ator and attompted to regain tho ground
by way of a polu, on tho arms of which
wero at least fifty feed wires from tho
contral power station of tho light and
power company. He had descended part
way when. It Is presumed, ho took hold
of tho wires, causing a current to pass
through hla body Ton thousand volts
passed through his body.
TAKEN UNDER ADVISEMENT.
Federal Court at Helona Hears Argu
ment in Freeman Case,
HELENA. Mont., Oct. 25. Arguments
were heard today In the United States
court In thc case of former Mayor Frank
J. Edwards, Thomas Travis, Chief of
Pollco and Samuel Goodman, charged
with assault upon George O. Freeman,
receiver In tho United States Land
office at that place. Tho arguments
heard were on the demurrer to the com
plaint entered recently on the ground
that the court has no Jurisdiction In thc
case. The court took the matter under
Now Bussian Loan.
LONDON, Oct. 2C A new Russian loan
of $270,000,000, according to tho Brussels
correspondent of tho Standard, has vir
tually boon concluded, Thc llret portion
xt this loan, 570.000.000, It la expected, will
bo lBsucd In January. Half the loan has
been reserved to Gormany and tho re
mainder to Franco, Belgium and Holland.
Bryan's Tour in Indiana.
SOUTH BEND, Ind., Oct. 25, William
J. Bryan addressed a largo meeting in
front of tho city hall here tonight. Mr.
Bryan tomorrow will first visit tho Uni
versity of Notre Datno at Notro Damo,
Ind.. addressing thc students thoro early
In tho morning. His next Btop will bo at
Knox. Ho will thon speak at North Jud
son. . "Wlnamac, Montlcollo, RenBselacr
and Hammond, arriving at Chicago In
Colorado Tb All Bight.
ST. JOSEPH, Mo., Oct. 25. Secretary
of Agrlculturo Wilson addressed a' largo
audience at tho Lycoum theater tonight.
Ho arrived today from campaigning In
Colorado, and predicts Republican suc
cess' in that State. Ho left for Chicago
of !lis Election
Newly Elected Bishop of Episcopal
Church, Salt Lako District, Has.
Not Yet Decided to Accept.
Special to Tho Tribune.
ERIE, Pa,, Oct. 25. "Right Rev.
Daniel S. Tuttlc, D. D., bishop of Mis
souri, presiding bishop of the Episcopal
church, today officially notified Rev.
Franklin S. Spalding of his election
as bishop for the Salt Lake district.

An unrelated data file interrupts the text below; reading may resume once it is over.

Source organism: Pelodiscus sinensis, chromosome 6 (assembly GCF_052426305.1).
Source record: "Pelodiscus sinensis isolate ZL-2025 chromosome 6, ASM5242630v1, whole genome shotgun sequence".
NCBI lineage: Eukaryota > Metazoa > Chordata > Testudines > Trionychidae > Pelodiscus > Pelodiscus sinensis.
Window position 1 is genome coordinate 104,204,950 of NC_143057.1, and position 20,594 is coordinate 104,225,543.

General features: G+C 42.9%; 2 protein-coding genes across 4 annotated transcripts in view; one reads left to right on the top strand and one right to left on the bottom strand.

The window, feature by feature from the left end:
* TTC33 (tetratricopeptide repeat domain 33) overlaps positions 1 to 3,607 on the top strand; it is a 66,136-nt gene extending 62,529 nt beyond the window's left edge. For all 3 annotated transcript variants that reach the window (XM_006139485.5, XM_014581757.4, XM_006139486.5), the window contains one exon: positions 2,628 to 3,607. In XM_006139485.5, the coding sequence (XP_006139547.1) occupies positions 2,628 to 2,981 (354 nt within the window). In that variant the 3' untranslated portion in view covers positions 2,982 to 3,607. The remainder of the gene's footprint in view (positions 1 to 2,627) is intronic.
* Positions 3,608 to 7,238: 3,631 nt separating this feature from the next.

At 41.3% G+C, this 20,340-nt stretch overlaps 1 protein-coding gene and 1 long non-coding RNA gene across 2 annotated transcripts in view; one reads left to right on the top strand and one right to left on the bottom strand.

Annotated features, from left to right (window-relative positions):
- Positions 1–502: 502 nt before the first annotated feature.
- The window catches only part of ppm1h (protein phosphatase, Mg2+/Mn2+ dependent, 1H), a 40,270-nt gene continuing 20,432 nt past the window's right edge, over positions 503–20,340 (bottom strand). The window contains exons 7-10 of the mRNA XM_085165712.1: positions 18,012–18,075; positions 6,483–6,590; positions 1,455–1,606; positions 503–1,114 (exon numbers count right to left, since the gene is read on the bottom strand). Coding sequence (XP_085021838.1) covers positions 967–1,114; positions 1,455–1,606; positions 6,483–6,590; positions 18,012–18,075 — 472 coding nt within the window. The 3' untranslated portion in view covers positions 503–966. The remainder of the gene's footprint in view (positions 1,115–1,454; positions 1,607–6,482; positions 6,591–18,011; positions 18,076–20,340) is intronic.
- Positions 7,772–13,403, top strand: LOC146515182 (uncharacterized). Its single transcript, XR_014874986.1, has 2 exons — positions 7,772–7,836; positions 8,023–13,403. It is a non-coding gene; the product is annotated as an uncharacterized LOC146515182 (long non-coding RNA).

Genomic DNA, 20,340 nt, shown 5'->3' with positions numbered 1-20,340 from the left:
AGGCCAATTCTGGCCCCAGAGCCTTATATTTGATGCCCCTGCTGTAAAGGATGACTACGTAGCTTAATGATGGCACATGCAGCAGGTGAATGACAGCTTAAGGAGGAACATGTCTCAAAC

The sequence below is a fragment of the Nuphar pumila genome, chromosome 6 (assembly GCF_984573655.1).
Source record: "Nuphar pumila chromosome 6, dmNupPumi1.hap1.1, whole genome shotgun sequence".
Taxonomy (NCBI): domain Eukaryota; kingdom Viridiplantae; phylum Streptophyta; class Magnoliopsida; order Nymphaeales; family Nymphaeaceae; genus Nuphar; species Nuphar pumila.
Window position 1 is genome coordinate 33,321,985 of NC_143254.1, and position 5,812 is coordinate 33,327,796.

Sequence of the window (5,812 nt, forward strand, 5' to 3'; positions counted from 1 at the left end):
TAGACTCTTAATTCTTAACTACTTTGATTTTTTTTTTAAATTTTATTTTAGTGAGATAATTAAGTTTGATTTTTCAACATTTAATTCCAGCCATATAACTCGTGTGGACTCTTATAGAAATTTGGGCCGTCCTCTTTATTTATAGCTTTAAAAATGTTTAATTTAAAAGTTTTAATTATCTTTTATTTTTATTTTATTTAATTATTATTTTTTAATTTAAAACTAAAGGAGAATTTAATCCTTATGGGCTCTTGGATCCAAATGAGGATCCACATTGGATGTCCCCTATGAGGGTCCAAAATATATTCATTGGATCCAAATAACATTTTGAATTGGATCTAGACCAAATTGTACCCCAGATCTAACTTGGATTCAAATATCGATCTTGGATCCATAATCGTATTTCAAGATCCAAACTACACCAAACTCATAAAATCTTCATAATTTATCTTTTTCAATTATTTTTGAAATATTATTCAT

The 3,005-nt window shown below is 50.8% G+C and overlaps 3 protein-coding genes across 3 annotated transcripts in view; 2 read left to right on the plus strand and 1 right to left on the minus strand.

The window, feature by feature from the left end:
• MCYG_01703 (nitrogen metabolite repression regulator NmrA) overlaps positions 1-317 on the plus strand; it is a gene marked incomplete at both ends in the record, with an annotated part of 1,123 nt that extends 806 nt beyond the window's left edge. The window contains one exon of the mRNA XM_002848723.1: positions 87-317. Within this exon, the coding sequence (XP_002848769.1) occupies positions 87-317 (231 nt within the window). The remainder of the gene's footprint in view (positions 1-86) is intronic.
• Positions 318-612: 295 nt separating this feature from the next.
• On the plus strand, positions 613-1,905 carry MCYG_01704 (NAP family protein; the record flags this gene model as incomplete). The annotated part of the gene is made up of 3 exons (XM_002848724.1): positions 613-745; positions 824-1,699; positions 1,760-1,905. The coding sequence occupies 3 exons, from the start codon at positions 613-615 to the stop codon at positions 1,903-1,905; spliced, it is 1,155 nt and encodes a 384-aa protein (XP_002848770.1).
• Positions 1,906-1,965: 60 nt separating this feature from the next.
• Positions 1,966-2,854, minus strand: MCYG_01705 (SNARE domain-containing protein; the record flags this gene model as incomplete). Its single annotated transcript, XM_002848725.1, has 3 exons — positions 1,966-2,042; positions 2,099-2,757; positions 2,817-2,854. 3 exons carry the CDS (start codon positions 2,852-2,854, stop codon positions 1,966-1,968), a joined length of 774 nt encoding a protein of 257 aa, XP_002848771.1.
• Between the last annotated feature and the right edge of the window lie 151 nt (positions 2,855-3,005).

Bishop Spalding has not yet decided
whether' he will accept or not. He will
take the matter under advisement, and
It will be several days before he finally
decides the question.
CORNELIUS VAN C0TT DEAD.
New York Postmaster Suddenly Cal
led by Heart Failure.
NEW YORK, Oct 25.. Cornelius "Van
Colt, postmaster of New York City, died
suddenly this afternoon of heart failure,
following a sharp attack of acute nervous
IndlgeBtlon. Ho was taken 111 yesterday
afternoon at hlo office In the Federul
building and his condition was nuch that
tho attending physician deemed his ro
moval unwlBo at that time. This noon Mr.
van Cott appeared much better and was
taken to hJs homo in West Sixty-sixth
street Ho walked to tho olovator in tho
Federal building without difficulty. A
consultation of physicians was held as
soon as Mr. Van Cott reached his home
and they gavo a favorable prognoalB, pro
vided apoplexy did not supcrveno. Shortly
after, however, tho patient had a sinking
spell and died at 3:2o o'clock of heart fail
ure. Mr. Van Cott had been a vigorous man,
but of late ho had been subject to an un
usual amount of trouble and this Is bo
llevcd to havo undermined hie health. Ho
assisted in tho establishment of a com
mercial agency and signed notCB to a largo
amount. Tho concern failed and Mr. Van
Cott was called upon to pay over $23,000,
which took practically tho savings of his
lifetime. About this time an Investigation
of tho Now York postofflco was under
taken by tho Washington officials, but the
Integrity or probity of tho poBtmastcr was
not impugned. NotwltliBtandlng tho fav
ornblo outcomo he worried much over tho
Tho recent arrest of Ms son, Richard
Van Cott, charged with colonising voters,
was a scvoro blow to tho postmastor, who
oppressed his firm belief in his son's in